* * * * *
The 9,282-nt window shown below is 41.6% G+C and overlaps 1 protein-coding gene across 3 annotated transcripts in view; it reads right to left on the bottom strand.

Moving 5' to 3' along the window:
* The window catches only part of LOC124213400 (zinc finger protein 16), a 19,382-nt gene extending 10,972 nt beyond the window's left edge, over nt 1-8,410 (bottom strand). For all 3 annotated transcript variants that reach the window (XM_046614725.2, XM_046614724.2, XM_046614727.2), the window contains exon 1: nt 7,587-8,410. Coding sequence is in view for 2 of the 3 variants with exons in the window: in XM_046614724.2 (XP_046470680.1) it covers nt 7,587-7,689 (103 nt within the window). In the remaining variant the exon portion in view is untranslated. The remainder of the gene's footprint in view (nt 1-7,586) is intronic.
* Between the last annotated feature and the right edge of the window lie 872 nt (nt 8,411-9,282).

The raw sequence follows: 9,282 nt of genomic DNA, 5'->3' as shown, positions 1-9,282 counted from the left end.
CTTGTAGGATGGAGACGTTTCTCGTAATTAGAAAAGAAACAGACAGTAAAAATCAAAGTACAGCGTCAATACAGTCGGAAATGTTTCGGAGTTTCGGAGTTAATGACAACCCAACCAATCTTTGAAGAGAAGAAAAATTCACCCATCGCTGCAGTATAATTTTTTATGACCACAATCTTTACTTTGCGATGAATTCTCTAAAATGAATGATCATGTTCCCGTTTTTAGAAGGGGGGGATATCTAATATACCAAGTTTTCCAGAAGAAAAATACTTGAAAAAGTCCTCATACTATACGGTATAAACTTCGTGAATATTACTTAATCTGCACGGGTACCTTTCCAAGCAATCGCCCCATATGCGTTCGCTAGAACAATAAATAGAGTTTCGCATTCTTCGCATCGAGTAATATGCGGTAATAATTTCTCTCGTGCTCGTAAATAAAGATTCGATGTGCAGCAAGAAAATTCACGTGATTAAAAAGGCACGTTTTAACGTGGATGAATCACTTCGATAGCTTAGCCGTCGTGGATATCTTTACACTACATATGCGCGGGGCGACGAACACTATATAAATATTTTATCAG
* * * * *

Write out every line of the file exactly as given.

The 9,282-nt window shown below is 41.6% G+C and overlaps 1 protein-coding gene across 3 annotated transcripts in view; it reads right to left on the bottom strand.

Moving 5' to 3' along the window:
* The window catches only part of LOC124213400 (zinc finger protein 16), a 19,382-nt gene extending 10,972 nt beyond the window's left edge, over nt 1-8,410 (bottom strand). For all 3 annotated transcript variants that reach the window (XM_046614725.2, XM_046614724.2, XM_046614727.2), the window contains exon 1: nt 7,587-8,410. Coding sequence is in view for 2 of the 3 variants with exons in the window: in XM_046614724.2 (XP_046470680.1) it covers nt 7,587-7,689 (103 nt within the window). In the remaining variant the exon portion in view is untranslated. The remainder of the gene's footprint in view (nt 1-7,586) is intronic.
* Between the last annotated feature and the right edge of the window lie 872 nt (nt 8,411-9,282).

The raw sequence follows: 9,282 nt of genomic DNA, 5'->3' as shown, positions 1-9,282 counted from the left end.
CTTGTAGGATGGAGACGTTTCTCGTAATTAGAAAAGAAACAGACAGTAAAAATCAAAGTACAGCGTCAATACAGTCGGAAATGTTTCGGAGTTTCGGAGTTAATGACAACCCAACCAATCTTTGAAGAGAAGAAAAATTCACCCATCGCTGCAGTATAATTTTTTATGACCACAATCTTTACTTTGCGATGAATTCTCTAAAATGAATGATCATGTTCCCGTTTTTAGAAGGGGGGGATATCTAATATACCAAGTTTTCCAGAAGAAAAATACTTGAAAAAGTCCTCATACTATACGGTATAAACTTCGTGAATATTACTTAATCTGCACGGGTACCTTTCCAAGCAATCGCCCCATATGCGTTCGCTAGAACAATAAATAGAGTTTCGCATTCTTCGCATCGAGTAATATGCGGTAATAATTTCTCTCGTGCTCGTAAATAAAGATTCGATGTGCAGCAAGAAAATTCACGTGATTAAAAAGGCACGTTTTAACGTGGATGAATCACTTCGATAGCTTAGCCGTCGTGGATATCTTTACACTACATATGCGCGGGGCGACGAACACTATATAAATATTTTATCAG